Hypopigmentation is more difficult to treat, especially in the African American population, and dermal tattooing generally leads to poor results. However, excellent results have been seen in small case series using dermabrasion or CO2 laser ablation and epidermal grafts. 72–74 Most patients prefer to live with or cover-up the hypopigmentation rather than accept the risks of another surgery and donor sites.


The diagnosis and treatment of partial-thickness burns is a challenging part of wound care. Superficial burns can be treated with a variety of products with good success. Indeterminate or deep partial-thickness burns that fail to heal in 3 weeks should be excised and grafted. Efforts to treat partial-thickness burns should be directed toward cost-effective care that promotes good outcomes with less scarring and maintenance of the patient’s range of motion.


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A burn center may treat adults, children, or both. Burn injuries that should be referred to a burn center include:

  • partial-thickness burns greater than 10% of total body surface area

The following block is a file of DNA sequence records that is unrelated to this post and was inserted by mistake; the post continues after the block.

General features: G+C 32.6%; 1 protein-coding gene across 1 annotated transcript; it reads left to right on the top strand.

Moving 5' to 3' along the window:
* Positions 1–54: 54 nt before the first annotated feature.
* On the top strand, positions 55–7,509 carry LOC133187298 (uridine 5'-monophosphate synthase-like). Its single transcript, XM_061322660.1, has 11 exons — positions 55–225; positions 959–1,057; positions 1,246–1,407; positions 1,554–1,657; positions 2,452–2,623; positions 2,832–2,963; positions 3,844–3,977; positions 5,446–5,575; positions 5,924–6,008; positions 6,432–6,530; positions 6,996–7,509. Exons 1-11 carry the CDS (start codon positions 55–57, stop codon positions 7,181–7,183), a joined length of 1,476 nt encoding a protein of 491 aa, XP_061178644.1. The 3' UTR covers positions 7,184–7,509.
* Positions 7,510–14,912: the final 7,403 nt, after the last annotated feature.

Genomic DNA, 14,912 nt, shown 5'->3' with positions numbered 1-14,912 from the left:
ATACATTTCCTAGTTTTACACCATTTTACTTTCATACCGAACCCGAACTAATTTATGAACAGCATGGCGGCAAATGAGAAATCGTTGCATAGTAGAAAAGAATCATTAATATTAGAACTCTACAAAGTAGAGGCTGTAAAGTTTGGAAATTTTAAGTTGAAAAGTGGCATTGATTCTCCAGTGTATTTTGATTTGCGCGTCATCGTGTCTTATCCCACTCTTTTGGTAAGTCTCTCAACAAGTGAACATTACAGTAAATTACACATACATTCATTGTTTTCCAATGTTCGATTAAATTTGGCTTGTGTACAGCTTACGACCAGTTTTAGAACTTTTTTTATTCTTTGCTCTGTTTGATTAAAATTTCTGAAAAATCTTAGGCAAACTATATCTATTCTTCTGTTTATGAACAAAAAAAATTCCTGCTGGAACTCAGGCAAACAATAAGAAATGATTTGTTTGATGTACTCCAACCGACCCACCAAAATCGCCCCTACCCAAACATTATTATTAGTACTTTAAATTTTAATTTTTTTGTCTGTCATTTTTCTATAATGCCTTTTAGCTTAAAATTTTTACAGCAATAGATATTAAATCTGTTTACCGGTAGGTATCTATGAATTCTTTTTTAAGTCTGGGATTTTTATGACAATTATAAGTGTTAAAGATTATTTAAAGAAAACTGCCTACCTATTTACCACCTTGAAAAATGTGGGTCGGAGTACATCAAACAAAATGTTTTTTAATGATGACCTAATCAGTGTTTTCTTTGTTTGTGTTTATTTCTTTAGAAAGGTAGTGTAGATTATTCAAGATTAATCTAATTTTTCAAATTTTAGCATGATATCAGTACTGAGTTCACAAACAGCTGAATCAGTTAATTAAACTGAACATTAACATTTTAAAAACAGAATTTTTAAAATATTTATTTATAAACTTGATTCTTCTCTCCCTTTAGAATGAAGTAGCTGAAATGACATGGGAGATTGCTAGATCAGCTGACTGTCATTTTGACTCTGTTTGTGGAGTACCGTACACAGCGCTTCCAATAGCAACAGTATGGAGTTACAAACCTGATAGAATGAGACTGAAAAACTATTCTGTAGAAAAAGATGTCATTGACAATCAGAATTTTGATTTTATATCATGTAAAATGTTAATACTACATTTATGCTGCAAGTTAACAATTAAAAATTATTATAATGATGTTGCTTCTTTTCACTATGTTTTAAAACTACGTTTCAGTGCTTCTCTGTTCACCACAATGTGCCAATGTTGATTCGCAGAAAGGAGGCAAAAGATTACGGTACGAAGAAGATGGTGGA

• burns that involve the face, hands, feet, genitalia, perineum, or major joints
  • full-thickness burns in any age-group
  • electrical burns, including lightning injury
  • chemical burns
  • inhalation injury
  • burn injury in patients with preexisting medical disorders that could complicate treatment, prolong recovery, or affect mortality
  • burn injury in any patient with concomitant trauma (such as fractures) in which the burn injury poses the greatest risk of morbidity or mortality. In such cases, if the trauma poses the greater immediate risk, the patient may be initially stabilized in a trauma center before being transferred to a burn unit. Physician judgment will be necessary in such situations and should be in concert with the regional medical control plan and triage protocols.
  • burn injury in children being treated in hospitals without qualified personnel or equipment for the care of children
  • burn injury in patients who require special social, emotional, or long-term rehabilitative intervention.

Source: Resources for Optimal Care of the Injured Patient, Chapter 14: Committee on Trauma, American College of Surgeons, 1999.

© 2003 Lippincott Williams & Wilkins, Inc.